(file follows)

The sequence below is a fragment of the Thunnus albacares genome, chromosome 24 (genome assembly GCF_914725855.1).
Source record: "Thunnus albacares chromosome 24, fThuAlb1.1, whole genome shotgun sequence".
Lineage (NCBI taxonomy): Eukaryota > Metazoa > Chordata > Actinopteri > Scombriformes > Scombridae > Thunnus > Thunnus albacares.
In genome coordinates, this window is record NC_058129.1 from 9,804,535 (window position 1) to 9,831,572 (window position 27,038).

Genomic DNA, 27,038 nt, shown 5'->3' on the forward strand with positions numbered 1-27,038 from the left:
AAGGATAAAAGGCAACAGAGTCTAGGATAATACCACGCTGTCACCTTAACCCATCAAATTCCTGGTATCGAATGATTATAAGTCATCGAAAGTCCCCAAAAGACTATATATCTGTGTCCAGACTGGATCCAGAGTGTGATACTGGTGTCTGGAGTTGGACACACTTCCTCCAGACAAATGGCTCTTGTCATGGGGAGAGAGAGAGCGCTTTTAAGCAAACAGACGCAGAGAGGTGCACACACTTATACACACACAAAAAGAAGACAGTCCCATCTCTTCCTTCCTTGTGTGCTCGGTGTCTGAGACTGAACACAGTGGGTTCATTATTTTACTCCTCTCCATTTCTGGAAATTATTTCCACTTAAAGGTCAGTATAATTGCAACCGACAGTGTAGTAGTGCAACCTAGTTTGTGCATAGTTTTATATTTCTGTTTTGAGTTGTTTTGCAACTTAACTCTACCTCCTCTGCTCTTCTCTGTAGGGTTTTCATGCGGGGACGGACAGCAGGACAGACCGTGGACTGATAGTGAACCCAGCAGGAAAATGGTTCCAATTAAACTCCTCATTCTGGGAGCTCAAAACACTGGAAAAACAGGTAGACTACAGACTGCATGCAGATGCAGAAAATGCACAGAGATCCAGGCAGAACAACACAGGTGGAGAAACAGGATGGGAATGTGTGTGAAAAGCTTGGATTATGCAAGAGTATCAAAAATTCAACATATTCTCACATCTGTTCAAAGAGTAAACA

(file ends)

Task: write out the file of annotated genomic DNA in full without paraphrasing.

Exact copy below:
The sequence below is a fragment of the Thunnus albacares genome, chromosome 24 (genome assembly GCF_914725855.1).
Source record: "Thunnus albacares chromosome 24, fThuAlb1.1, whole genome shotgun sequence".
Lineage (NCBI taxonomy): Eukaryota > Metazoa > Chordata > Actinopteri > Scombriformes > Scombridae > Thunnus > Thunnus albacares.
In genome coordinates, this window is record NC_058129.1 from 9,804,535 (window position 1) to 9,831,572 (window position 27,038).

Genomic DNA, 27,038 nt, shown 5'->3' on the forward strand with positions numbered 1-27,038 from the left:
AAGGATAAAAGGCAACAGAGTCTAGGATAATACCACGCTGTCACCTTAACCCATCAAATTCCTGGTATCGAATGATTATAAGTCATCGAAAGTCCCCAAAAGACTATATATCTGTGTCCAGACTGGATCCAGAGTGTGATACTGGTGTCTGGAGTTGGACACACTTCCTCCAGACAAATGGCTCTTGTCATGGGGAGAGAGAGAGCGCTTTTAAGCAAACAGACGCAGAGAGGTGCACACACTTATACACACACAAAAAGAAGACAGTCCCATCTCTTCCTTCCTTGTGTGCTCGGTGTCTGAGACTGAACACAGTGGGTTCATTATTTTACTCCTCTCCATTTCTGGAAATTATTTCCACTTAAAGGTCAGTATAATTGCAACCGACAGTGTAGTAGTGCAACCTAGTTTGTGCATAGTTTTATATTTCTGTTTTGAGTTGTTTTGCAACTTAACTCTACCTCCTCTGCTCTTCTCTGTAGGGTTTTCATGCGGGGACGGACAGCAGGACAGACCGTGGACTGATAGTGAACCCAGCAGGAAAATGGTTCCAATTAAACTCCTCATTCTGGGAGCTCAAAACACTGGAAAAACAGGTAGACTACAGACTGCATGCAGATGCAGAAAATGCACAGAGATCCAGGCAGAACAACACAGGTGGAGAAACAGGATGGGAATGTGTGTGAAAAGCTTGGATTATGCAAGAGTATCAAAAATTCAACATATTCTCACATCTGTTCAAAGAGTAAACA